Bush says petitioners Misled

7 mile beach 300x250

Premier McKeeva Bush said many of those who signed a petition against the closure of a 2,500-foot section of West Bay Road were misled into thinking that Public Beach would also be closed to the public as a result. 

An agreement to close the section of West Bay Road between Governors Way and Yacht Drive and then reroute traffic through an extended Esterley Tibbetts Highway was signed last week by the National Roads Authority, the Cayman Islands Government and the Dart Group 

That agreement is still subject to the results of an independent review before it becomes final.  

The Concerns Citizens Group in conjunction with the Save Cayman Group and the West Bay Action Committee circulated a petition that respectively petitioned and demanded the governor to “preserve the existing West Bay Road in its entirety in perpetuity as public vehicular roadway for the people of the Cayman Islands”. 

After it was presented to the Governor’s Office on 12 December, Governor Duncan Taylor sent the petition to Mr. Bush last week, stating that “policy on business development is a matter which is devolved to the local government” and therefore the premier had responsibility. 

 

Petition anomalies   

The Caymanian Compass asked to see the petition and was given access to it. The petition contained 372 pages in two binders and approximately 4,000 entries, of which a little more than 2,300 indicated they were registered voters. Others signing the petition included Caymanian non-voters; expatriates on work permits or with permanent residence; stay-over visitors 
including condominium owners who were off island; cruise ship visitors; and children, at least some of whom indicated their age was a young as 11. 

Those signing the petition were only asked for their printed name; their signature; their district of residence; if they were a registered voter; whether they were a resident; or whether they were a visitor. 

An accurate analysis of the petition proved impossible because of the following anomalies: 

There were many duplicate entries 

Some people signed on behalf of their whole family 

Some people signed on behalf of others not in their family 

Some entries only had first names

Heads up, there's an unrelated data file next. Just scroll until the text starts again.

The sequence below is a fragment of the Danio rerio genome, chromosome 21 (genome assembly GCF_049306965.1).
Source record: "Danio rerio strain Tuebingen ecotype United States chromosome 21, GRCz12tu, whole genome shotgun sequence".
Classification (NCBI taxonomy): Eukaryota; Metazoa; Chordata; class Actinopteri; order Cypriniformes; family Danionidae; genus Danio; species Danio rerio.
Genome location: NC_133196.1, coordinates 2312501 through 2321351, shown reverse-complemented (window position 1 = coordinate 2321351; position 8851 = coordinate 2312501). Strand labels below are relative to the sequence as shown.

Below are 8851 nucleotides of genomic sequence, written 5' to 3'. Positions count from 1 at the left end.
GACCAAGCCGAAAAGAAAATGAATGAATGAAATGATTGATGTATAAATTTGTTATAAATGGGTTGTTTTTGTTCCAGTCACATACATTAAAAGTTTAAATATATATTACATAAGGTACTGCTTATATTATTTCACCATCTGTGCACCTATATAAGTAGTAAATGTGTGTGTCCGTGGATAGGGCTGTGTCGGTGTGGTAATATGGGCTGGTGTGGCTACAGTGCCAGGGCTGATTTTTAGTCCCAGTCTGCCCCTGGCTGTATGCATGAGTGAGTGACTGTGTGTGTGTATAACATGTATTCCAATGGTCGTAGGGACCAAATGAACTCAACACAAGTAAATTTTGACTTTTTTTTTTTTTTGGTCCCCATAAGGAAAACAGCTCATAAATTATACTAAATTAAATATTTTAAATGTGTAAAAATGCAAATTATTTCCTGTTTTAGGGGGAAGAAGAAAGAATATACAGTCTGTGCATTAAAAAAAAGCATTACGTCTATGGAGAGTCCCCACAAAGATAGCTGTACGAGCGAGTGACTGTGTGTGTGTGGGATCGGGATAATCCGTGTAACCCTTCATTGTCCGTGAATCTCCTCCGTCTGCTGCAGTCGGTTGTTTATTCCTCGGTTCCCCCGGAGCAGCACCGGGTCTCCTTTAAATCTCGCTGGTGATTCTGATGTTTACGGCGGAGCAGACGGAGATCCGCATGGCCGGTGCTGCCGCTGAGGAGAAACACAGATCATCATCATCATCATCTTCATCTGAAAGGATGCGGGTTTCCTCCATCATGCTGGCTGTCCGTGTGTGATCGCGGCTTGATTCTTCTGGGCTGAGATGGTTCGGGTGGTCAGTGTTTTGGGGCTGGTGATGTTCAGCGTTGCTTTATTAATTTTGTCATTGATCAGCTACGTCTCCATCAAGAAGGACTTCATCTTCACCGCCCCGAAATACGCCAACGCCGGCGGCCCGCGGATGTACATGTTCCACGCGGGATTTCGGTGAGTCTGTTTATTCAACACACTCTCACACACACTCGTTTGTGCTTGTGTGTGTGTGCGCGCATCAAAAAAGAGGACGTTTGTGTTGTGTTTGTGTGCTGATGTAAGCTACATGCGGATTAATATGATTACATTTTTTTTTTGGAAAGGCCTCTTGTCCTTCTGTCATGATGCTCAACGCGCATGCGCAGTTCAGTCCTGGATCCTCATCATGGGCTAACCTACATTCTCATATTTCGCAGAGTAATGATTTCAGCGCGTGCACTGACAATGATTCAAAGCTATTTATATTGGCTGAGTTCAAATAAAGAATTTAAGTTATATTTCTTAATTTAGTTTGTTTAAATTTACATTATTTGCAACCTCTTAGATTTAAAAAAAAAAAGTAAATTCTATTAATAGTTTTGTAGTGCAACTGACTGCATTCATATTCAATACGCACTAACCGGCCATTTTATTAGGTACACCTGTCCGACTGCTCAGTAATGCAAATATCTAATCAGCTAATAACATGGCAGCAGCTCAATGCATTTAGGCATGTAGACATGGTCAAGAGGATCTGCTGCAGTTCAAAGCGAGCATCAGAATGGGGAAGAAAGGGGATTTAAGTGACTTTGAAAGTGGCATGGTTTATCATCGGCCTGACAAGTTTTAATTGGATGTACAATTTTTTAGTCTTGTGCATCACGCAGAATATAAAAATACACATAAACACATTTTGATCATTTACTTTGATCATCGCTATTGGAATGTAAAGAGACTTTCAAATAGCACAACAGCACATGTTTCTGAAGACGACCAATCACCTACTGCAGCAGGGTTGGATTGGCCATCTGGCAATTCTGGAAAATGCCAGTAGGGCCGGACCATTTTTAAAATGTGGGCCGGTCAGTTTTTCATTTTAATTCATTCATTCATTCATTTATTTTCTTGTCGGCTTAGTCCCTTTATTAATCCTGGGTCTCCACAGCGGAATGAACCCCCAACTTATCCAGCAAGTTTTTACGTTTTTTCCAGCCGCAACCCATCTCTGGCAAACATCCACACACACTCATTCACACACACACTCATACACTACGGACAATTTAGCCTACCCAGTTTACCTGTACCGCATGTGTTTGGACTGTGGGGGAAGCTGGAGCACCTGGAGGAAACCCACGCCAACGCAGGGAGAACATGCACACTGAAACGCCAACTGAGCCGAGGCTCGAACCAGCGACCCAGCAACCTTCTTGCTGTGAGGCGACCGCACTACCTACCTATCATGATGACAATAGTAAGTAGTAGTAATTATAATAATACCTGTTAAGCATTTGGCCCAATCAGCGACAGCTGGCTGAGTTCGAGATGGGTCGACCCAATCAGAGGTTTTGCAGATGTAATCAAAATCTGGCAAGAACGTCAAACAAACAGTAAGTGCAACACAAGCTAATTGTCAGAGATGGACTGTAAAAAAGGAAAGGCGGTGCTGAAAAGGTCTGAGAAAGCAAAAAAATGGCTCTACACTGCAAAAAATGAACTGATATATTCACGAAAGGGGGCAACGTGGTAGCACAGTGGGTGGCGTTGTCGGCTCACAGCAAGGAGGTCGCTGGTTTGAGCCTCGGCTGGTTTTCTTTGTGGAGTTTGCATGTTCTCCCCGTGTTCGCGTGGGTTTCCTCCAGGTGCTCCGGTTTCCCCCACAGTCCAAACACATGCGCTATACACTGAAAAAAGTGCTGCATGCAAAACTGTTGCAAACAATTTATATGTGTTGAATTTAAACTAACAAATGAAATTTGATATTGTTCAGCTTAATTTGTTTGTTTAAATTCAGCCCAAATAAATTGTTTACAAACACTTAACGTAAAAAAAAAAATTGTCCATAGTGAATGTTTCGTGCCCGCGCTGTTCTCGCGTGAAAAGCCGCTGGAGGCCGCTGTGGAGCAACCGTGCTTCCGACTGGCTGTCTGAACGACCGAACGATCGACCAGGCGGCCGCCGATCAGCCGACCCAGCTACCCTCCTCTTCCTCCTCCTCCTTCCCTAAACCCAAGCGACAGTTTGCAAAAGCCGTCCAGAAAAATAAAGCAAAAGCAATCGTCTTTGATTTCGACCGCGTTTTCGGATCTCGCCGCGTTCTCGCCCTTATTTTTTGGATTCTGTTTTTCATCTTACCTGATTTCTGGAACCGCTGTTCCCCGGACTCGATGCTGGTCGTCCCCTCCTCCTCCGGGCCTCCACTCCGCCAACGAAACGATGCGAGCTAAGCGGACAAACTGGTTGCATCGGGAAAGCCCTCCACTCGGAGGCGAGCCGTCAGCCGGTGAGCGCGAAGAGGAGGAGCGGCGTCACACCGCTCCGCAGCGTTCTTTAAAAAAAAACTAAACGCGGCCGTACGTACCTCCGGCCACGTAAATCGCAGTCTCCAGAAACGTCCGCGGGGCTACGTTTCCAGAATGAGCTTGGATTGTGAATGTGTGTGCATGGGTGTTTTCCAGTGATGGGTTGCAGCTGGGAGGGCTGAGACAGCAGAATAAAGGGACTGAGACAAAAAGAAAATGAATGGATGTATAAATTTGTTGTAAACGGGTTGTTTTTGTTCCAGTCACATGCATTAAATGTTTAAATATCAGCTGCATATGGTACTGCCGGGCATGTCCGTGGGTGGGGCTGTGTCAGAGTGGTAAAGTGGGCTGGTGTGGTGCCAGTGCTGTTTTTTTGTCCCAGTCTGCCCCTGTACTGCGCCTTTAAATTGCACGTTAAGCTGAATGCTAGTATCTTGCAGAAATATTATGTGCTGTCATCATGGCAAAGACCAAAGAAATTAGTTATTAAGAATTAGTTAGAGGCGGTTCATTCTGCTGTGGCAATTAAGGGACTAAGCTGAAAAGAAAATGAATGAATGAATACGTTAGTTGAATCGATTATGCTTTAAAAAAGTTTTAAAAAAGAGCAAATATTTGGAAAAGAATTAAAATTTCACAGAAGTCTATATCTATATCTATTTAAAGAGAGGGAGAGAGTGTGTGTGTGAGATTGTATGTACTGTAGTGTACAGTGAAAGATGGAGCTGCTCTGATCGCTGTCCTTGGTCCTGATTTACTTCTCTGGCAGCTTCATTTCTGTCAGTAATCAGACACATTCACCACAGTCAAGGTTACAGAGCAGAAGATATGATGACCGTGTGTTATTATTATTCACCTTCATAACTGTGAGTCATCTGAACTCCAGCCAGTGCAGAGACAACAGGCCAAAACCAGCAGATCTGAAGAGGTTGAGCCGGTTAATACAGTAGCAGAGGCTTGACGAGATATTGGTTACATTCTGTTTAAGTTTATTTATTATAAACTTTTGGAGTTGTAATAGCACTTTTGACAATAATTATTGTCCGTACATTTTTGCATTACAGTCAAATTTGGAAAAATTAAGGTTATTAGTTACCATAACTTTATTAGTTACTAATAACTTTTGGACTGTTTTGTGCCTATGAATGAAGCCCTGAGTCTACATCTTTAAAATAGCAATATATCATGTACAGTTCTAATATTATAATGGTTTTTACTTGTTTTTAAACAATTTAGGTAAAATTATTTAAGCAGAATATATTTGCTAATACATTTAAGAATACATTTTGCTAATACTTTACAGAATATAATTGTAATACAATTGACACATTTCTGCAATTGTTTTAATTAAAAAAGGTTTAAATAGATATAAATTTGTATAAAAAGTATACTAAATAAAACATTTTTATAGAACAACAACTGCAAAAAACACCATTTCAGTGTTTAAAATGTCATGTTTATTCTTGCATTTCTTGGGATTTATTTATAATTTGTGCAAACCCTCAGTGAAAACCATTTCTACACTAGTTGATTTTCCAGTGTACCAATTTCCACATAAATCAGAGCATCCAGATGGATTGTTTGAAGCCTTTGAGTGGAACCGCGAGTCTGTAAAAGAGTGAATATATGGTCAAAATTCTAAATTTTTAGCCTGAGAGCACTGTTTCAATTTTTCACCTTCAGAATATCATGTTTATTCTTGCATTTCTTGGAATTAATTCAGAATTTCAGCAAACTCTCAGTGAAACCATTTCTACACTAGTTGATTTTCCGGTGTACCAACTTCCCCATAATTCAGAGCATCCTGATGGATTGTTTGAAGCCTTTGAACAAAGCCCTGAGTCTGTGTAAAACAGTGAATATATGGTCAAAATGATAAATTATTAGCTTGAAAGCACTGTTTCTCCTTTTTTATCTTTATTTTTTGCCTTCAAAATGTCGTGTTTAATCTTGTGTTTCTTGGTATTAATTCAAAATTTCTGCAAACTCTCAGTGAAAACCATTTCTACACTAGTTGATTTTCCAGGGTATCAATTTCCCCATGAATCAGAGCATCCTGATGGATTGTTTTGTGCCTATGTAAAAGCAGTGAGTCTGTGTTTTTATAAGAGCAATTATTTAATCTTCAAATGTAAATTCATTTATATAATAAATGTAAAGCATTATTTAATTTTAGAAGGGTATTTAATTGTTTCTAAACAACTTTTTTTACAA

Some entries only had a first initial and a last name 

Some entries were illegible 

Some entries were printed names with no signature 

In addition, there appeared to be a number of fictitious names or cases where one person signed a whole page of names. Since neither telephone numbers nor addresses were obtained when the petitions were signed, it would be difficult, and in some cases impossible, to verify if a person named in the petition actually signed it or if they even really exist. 

The number of those who said they were voters was also impossible to verify because the petitioners indicated they were voters in different ways; most put a check mark or the word ‘yes’ but others put an ‘x’ to indicated they were voters. Yet others put an ‘x’ in the box to indicate they weren’t voters. In addition, many people who indicated they were voters were not listed on the Official Register of Electors on the Cayman Islands Election Office website.  

 

Doing what’s right  

Regardless of the anomalies, Premier Bush said the names of a “lot of good people”, some of whom he said were his supporters, were on petition.  

“But I can’t agree with the petitioners,” he said, noting that while some might have signed the petition for sentimental or other reasons, he felt others were misled into thinking the road realignment deal in some way involved the Dart Group getting ownership of the Public Beach.  

He said the people organising the petition had tried to block his government from doing things before. 

“These are the same people who have opposed me most of my political life,” he said. “This is the same group that went to great lengths to stop me from getting the [Boggy Sand Road] seawall built. But I think everyone saw the value of that wall after Hurricane Ivan.” 

Mr. Bush said the extension of what is now called the Esterley Tibbetts Highway all the way to West Bay dated back to the 1960s. 

“But governments never had the money to do it,” he said, adding that his government was no different in not being able to afford it. 

“The only way we’re going to get this is to do an agreement with Dart,” he said. “There is tremendous value in what we’re getting, but to get it, we have to give up something.” 

The deal will also stimulate Cayman’s economy and create jobs, he said. 

“We’re doing what’s right,” Mr. Bush said. “This will enhance our quality of life.” 

 

Misinformation  

Mr. Bush said he was aware that some people who signed the petition were misled into thinking the agreement with the Dart Group involved the sale of the Public Beach on Seven Mile Beach. 

“This has nothing to do with selling the beach,” he said. “People will still have access to an enhanced Public Beach, one that is four times larger and with amenities [the government] would never be able to put there for our people.”